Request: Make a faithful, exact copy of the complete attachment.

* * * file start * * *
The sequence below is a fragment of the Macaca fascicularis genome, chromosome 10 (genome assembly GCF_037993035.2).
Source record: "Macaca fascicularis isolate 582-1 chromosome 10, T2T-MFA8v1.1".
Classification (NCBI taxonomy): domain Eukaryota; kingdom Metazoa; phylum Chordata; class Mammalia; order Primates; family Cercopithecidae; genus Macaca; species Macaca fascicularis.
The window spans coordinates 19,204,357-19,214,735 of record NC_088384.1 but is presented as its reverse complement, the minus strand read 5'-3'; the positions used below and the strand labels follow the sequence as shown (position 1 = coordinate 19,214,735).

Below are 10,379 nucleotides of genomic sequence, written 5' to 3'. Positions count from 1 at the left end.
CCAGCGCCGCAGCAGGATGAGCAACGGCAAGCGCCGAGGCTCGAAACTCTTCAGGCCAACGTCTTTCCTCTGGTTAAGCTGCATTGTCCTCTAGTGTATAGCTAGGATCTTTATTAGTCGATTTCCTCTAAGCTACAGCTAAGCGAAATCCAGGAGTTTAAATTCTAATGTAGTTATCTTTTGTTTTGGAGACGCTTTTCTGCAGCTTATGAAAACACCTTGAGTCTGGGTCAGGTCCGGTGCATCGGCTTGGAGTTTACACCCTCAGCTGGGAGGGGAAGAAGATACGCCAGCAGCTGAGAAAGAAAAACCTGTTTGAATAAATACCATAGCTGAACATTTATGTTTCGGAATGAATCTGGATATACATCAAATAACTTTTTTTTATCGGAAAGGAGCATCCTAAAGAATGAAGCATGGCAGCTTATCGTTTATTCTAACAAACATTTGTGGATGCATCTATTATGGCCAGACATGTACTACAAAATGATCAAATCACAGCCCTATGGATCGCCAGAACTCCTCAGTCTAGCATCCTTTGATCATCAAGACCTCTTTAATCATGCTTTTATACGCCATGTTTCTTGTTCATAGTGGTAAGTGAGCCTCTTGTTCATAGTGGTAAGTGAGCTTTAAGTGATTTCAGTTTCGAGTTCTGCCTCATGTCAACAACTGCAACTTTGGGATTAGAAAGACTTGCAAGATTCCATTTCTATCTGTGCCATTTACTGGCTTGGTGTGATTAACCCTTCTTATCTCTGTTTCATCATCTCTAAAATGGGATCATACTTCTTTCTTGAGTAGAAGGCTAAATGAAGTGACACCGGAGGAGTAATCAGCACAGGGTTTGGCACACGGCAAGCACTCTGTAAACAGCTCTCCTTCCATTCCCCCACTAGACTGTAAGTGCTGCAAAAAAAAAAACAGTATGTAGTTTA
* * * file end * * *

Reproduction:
The sequence below is a fragment of the Macaca fascicularis genome, chromosome 10 (genome assembly GCF_037993035.2).
Source record: "Macaca fascicularis isolate 582-1 chromosome 10, T2T-MFA8v1.1".
Classification (NCBI taxonomy): domain Eukaryota; kingdom Metazoa; phylum Chordata; class Mammalia; order Primates; family Cercopithecidae; genus Macaca; species Macaca fascicularis.
The window spans coordinates 19,204,357-19,214,735 of record NC_088384.1 but is presented as its reverse complement, the minus strand read 5'-3'; the positions used below and the strand labels follow the sequence as shown (position 1 = coordinate 19,214,735).

Below are 10,379 nucleotides of genomic sequence, written 5' to 3'. Positions count from 1 at the left end.
CCAGCGCCGCAGCAGGATGAGCAACGGCAAGCGCCGAGGCTCGAAACTCTTCAGGCCAACGTCTTTCCTCTGGTTAAGCTGCATTGTCCTCTAGTGTATAGCTAGGATCTTTATTAGTCGATTTCCTCTAAGCTACAGCTAAGCGAAATCCAGGAGTTTAAATTCTAATGTAGTTATCTTTTGTTTTGGAGACGCTTTTCTGCAGCTTATGAAAACACCTTGAGTCTGGGTCAGGTCCGGTGCATCGGCTTGGAGTTTACACCCTCAGCTGGGAGGGGAAGAAGATACGCCAGCAGCTGAGAAAGAAAAACCTGTTTGAATAAATACCATAGCTGAACATTTATGTTTCGGAATGAATCTGGATATACATCAAATAACTTTTTTTTATCGGAAAGGAGCATCCTAAAGAATGAAGCATGGCAGCTTATCGTTTATTCTAACAAACATTTGTGGATGCATCTATTATGGCCAGACATGTACTACAAAATGATCAAATCACAGCCCTATGGATCGCCAGAACTCCTCAGTCTAGCATCCTTTGATCATCAAGACCTCTTTAATCATGCTTTTATACGCCATGTTTCTTGTTCATAGTGGTAAGTGAGCCTCTTGTTCATAGTGGTAAGTGAGCTTTAAGTGATTTCAGTTTCGAGTTCTGCCTCATGTCAACAACTGCAACTTTGGGATTAGAAAGACTTGCAAGATTCCATTTCTATCTGTGCCATTTACTGGCTTGGTGTGATTAACCCTTCTTATCTCTGTTTCATCATCTCTAAAATGGGATCATACTTCTTTCTTGAGTAGAAGGCTAAATGAAGTGACACCGGAGGAGTAATCAGCACAGGGTTTGGCACACGGCAAGCACTCTGTAAACAGCTCTCCTTCCATTCCCCCACTAGACTGTAAGTGCTGCAAAAAAAAAAACAGTATGTAGTTTA